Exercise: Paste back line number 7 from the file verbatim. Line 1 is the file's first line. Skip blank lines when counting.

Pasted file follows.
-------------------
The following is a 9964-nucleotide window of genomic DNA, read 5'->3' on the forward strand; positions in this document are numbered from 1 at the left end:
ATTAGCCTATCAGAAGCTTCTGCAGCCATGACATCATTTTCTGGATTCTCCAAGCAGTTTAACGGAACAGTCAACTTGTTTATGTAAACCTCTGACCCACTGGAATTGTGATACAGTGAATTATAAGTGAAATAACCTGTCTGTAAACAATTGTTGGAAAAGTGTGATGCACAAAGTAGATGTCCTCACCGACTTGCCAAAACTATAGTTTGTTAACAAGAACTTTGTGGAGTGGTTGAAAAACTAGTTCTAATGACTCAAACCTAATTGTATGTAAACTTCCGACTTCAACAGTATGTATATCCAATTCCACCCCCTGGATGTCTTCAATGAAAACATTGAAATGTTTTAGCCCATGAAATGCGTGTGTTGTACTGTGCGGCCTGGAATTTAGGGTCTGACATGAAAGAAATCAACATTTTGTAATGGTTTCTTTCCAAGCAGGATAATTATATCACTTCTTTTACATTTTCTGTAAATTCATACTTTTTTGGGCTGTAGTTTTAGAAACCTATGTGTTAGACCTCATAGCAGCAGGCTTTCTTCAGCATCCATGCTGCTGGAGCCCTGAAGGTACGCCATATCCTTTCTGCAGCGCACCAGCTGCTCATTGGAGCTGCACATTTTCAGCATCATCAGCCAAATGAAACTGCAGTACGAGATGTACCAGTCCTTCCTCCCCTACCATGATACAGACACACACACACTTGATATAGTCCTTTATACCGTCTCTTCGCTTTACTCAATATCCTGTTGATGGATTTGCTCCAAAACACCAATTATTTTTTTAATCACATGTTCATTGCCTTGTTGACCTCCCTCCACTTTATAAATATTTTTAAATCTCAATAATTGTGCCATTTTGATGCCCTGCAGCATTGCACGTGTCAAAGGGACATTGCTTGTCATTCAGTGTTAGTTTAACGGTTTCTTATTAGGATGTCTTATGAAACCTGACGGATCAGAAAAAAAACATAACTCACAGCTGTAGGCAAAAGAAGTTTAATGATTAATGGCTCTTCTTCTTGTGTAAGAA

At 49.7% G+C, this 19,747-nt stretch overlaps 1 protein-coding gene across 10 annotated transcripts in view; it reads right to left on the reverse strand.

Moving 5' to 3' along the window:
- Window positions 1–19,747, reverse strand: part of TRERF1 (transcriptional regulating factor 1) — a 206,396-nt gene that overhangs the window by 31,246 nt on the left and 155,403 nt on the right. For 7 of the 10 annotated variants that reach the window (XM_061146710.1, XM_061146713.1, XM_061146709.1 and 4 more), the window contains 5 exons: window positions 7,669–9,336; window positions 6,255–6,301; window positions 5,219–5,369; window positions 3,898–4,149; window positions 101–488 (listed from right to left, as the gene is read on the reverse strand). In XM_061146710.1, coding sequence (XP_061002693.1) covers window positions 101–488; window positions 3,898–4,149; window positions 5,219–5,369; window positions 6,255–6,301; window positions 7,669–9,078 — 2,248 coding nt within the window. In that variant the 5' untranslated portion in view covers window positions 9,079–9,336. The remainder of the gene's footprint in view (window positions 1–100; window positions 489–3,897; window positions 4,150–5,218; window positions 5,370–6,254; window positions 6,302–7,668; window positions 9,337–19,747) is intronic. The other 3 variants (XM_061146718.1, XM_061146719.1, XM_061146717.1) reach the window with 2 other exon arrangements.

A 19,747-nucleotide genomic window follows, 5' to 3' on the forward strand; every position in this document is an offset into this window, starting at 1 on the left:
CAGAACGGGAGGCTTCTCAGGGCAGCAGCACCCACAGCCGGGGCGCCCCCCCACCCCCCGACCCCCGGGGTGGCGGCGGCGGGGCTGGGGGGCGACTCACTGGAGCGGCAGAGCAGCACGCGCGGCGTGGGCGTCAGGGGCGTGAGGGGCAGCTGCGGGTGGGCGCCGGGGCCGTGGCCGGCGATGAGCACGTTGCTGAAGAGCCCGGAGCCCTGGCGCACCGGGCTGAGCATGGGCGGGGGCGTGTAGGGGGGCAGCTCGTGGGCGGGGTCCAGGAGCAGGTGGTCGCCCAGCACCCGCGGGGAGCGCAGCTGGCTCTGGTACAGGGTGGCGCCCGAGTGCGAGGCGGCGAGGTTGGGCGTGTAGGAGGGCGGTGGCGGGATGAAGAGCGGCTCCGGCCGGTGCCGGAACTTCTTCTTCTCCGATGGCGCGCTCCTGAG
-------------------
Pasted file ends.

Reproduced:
CAGAACGGGAGGCTTCTCAGGGCAGCAGCACCCACAGCCGGGGCGCCCCCCCACCCCCCGACCCCCGGGGTGGCGGCGGCGGGGCTGGGGGGCGACTCACTGGAGCGGCAGAGCAGCACGCGCGGCGTGGGCGTCAGGGGCGTGAGGGGCAGCTGCGGGTGGGCGCCGGGGCCGTGGCCGGCGATGAGCACGTTGCTGAAGAGCCCGGAGCCCTGGCGCACCGGGCTGAGCATGGGCGGGGGCGTGTAGGGGGGCAGCTCGTGGGCGGGGTCCAGGAGCAGGTGGTCGCCCAGCACCCGCGGGGAGCGCAGCTGGCTCTGGTACAGGGTGGCGCCCGAGTGCGAGGCGGCGAGGTTGGGCGTGTAGGAGGGCGGTGGCGGGATGAAGAGCGGCTCCGGCCGGTGCCGGAACTTCTTCTTCTCCGATGGCGCGCTCCTGAG